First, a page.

Each fine had several buildings that they shared. One building
called a roundhouse was a big home made of straw and mud. This is
where the members of a fine slept and sheltered from the
The Celts did not have chairs or furniture other than a
scattering of low tables. They slept on furs or mats. They sat on
the floor. The biggest piece of furniture in each home would be the
large looms where fabrics were woven all winter long.
They also built outbuildings that they
used to cook food, tan leather, store food, and shelter their
animals. Again, these outbuildings were shared by everyone in the
fine. Sometimes, these buildings were shared by several fines. These
were farming communities. But that's about as big as a single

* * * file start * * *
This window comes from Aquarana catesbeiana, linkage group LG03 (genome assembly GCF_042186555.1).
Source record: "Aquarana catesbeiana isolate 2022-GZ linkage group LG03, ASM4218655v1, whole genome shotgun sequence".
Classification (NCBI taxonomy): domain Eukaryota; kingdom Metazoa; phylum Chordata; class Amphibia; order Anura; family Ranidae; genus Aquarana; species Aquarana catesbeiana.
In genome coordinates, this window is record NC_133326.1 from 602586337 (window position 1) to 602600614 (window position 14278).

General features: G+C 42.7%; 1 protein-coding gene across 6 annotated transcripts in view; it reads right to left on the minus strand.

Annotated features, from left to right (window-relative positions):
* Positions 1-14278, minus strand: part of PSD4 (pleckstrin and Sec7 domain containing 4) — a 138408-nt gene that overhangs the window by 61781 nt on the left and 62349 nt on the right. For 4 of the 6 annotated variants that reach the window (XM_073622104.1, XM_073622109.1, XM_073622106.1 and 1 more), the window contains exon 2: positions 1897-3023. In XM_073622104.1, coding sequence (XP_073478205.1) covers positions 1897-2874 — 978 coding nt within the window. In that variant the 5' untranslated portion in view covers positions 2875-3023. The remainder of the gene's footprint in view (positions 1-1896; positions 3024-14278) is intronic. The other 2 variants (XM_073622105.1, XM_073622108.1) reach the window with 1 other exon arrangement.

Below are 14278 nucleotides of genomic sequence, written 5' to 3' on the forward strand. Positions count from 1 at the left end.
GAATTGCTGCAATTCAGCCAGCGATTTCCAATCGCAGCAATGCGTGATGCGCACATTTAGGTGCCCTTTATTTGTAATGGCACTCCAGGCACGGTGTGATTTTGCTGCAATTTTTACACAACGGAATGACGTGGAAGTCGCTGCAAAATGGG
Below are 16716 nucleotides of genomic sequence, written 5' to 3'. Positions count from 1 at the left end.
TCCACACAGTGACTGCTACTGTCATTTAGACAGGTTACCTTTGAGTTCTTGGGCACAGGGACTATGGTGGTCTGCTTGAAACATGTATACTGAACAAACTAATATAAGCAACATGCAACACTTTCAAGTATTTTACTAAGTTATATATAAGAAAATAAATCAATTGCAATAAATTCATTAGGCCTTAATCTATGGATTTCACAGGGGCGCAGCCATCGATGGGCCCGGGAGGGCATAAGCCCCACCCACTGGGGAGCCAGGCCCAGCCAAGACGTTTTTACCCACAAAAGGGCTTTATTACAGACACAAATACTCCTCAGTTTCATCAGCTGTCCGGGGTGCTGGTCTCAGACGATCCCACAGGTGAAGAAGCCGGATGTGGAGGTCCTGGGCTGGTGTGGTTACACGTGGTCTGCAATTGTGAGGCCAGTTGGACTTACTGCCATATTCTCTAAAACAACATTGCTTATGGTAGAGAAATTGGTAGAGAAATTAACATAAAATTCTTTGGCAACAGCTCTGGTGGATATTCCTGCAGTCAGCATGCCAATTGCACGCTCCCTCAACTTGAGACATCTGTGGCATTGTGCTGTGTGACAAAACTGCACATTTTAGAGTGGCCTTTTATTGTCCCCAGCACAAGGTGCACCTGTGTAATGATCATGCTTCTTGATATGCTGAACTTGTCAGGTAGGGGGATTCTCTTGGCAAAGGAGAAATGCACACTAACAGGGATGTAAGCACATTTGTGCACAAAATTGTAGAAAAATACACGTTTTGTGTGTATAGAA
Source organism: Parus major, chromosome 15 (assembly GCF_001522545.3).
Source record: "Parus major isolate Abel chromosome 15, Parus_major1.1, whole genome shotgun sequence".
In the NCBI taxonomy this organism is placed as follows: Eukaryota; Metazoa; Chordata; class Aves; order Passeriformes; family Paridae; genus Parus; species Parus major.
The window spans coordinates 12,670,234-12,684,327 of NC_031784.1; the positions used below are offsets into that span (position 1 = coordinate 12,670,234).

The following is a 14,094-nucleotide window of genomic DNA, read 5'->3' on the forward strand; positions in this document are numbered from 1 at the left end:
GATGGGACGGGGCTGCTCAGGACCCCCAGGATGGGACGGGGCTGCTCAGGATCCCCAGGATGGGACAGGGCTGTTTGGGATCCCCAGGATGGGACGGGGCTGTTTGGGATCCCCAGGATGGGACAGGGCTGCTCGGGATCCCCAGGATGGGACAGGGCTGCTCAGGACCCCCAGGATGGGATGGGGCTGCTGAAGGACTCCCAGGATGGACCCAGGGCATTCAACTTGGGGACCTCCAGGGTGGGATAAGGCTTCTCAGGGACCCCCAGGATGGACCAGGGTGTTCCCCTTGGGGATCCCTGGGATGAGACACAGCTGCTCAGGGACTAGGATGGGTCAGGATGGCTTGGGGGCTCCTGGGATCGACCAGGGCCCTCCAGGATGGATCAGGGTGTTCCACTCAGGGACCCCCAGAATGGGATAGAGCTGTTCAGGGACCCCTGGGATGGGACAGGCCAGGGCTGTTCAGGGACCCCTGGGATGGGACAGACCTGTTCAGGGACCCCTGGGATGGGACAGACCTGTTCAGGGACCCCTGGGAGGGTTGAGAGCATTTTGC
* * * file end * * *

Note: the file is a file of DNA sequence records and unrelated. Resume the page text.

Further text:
"village" grew. The ancient Celts did not build cities. It
was not their way.
Each homestead (group of buildings) was
surrounded by the fields in which they grew crops. Beyond that, at
the edge of their boundary, the fine built a short wall made of
rocks. This wall was used to define the fields that belonged to the
fine, and also acted as some protection from attack.
In times of attack from another Celtic tribe,
or from the ancient Romans, the fine retreated to a hill fort, which
was built on top of a hill. It was surrounded by enclosure of
Hill forts were huge things that could hold
everyone in the village in times of attack. There were huts and cattle
enclosures standing ready at all times. But unless the fine was
under attack, they stood empty, waiting until they were needed. The
Celts did not like to live closely together. The hill
fort was considered a temporary retreat.
a hill fort
How to build a